Several years ago, I spent a cocktail hour with a few young Notre Dame finance graduates and some of their colleagues in a lower Manhattan watering hole frequented by investment banking analysts, traders and portfolio managers. The market was improving that afternoon, evident from their swagger and good humor. These were young men accustomed to long hours and demanding bosses.
After a couple of drinks, the conversation turned to the subject of their “number.” I was assured that every ambitious investment banker south of Canal Street had one.
As they went around the table, each offered a remarkably precise figure, some of them quite large. “Six point five,” said one. “Ten even,” said another. “Fifteen,” offered a third. The least ambitious (or perhaps most realistic) among them said, “Just one. That’s all I need.” Those figures were all in millions of U.S. dollars.
An outsider to the financial services and investment banking community, I had to ask: “What do you mean by ‘your number’?” One recent grad turned to me and said, “Those are walk-away numbers. The amount of money you think you’d need to simply get up from your desk and walk away. No conversation with your managing director; just leave.” “And do what?” I asked. “Something else,” he said. “Anything other than this.”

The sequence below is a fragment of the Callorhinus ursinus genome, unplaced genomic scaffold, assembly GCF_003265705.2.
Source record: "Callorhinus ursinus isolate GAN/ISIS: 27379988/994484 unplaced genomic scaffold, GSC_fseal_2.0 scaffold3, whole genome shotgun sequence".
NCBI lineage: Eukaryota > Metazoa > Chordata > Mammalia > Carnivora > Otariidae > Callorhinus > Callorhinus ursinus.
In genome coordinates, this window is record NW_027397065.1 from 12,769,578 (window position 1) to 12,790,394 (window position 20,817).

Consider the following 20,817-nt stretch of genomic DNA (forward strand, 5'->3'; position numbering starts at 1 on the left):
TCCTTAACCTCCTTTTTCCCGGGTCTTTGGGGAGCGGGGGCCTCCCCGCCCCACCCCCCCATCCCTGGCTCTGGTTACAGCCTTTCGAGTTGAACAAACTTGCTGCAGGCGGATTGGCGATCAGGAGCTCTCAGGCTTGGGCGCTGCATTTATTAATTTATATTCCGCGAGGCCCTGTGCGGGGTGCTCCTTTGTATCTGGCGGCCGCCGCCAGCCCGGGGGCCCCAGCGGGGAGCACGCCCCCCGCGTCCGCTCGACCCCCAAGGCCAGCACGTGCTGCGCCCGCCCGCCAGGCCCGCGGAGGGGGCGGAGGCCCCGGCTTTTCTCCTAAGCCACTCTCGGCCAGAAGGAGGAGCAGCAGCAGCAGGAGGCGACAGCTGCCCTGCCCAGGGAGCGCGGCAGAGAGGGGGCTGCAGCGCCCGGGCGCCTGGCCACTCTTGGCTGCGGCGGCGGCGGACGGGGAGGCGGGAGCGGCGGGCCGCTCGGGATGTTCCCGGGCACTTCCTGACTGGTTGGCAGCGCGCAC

The plan, as nearly as I could understand it, was this: These young people are working 75-hour weeks in a very competitive, high-stress environment, hoping to earn enough money to quit. Clearly, few among these amiable, intelligent young men were having much fun. For the moment, they “love” New York, enjoy their friends and (most of) their colleagues, and try to sustain some semblance of a social life. But none of them planned to do this for very long, certainly not as an entire career. A quick look around the trading floors at Goldman Sachs and Morgan Stanley seemed to confirm their ambitions: Very few people are over age 50.
A close friend who owned a tier-one manufacturing enterprise in the auto industry sold his business some years ago after the stress of commodity prices, narrowing margins and a horrific industrial accident in one of his plants had taken their toll. He was a conscientious, honest, hard-working executive who’d had enough.
After arranging the sale of his company to a group of his own employees (and helping them to secure the financing), he had an exquisite 48-foot, top-of-the-line sailboat built for him. The plan was simple: travel light, sail the world, go where the trade winds take you. After three months at sea, his wife declared she wanted off the boat, bought an air ticket home and filed for divorce.